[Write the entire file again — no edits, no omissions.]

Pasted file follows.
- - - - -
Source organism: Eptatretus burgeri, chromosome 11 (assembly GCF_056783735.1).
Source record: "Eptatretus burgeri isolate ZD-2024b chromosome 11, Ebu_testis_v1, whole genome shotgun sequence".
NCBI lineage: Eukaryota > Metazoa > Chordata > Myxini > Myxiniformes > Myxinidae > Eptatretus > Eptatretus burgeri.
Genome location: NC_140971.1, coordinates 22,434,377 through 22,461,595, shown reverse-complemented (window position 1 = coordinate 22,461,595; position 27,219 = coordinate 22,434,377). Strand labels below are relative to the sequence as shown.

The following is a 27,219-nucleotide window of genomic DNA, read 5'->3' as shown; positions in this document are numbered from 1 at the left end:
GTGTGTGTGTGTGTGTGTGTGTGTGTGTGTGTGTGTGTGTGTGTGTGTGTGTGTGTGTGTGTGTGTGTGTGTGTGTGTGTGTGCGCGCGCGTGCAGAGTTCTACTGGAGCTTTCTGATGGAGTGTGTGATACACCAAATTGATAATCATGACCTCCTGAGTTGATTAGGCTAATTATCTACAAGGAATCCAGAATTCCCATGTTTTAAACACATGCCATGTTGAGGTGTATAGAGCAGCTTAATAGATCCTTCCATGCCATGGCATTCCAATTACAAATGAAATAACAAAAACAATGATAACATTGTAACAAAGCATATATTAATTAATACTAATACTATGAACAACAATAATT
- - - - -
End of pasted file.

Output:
Source organism: Eptatretus burgeri, chromosome 11 (assembly GCF_056783735.1).
Source record: "Eptatretus burgeri isolate ZD-2024b chromosome 11, Ebu_testis_v1, whole genome shotgun sequence".
NCBI lineage: Eukaryota > Metazoa > Chordata > Myxini > Myxiniformes > Myxinidae > Eptatretus > Eptatretus burgeri.
Genome location: NC_140971.1, coordinates 22,434,377 through 22,461,595, shown reverse-complemented (window position 1 = coordinate 22,461,595; position 27,219 = coordinate 22,434,377). Strand labels below are relative to the sequence as shown.

The following is a 27,219-nucleotide window of genomic DNA, read 5'->3' as shown; positions in this document are numbered from 1 at the left end:
GTGTGTGTGTGTGTGTGTGTGTGTGTGTGTGTGTGTGTGTGTGTGTGTGTGTGTGTGTGTGTGTGTGTGTGTGTGTGTGTGTGCGCGCGCGTGCAGAGTTCTACTGGAGCTTTCTGATGGAGTGTGTGATACACCAAATTGATAATCATGACCTCCTGAGTTGATTAGGCTAATTATCTACAAGGAATCCAGAATTCCCATGTTTTAAACACATGCCATGTTGAGGTGTATAGAGCAGCTTAATAGATCCTTCCATGCCATGGCATTCCAATTACAAATGAAATAACAAAAACAATGATAACATTGTAACAAAGCATATATTAATTAATACTAATACTATGAACAACAATAATT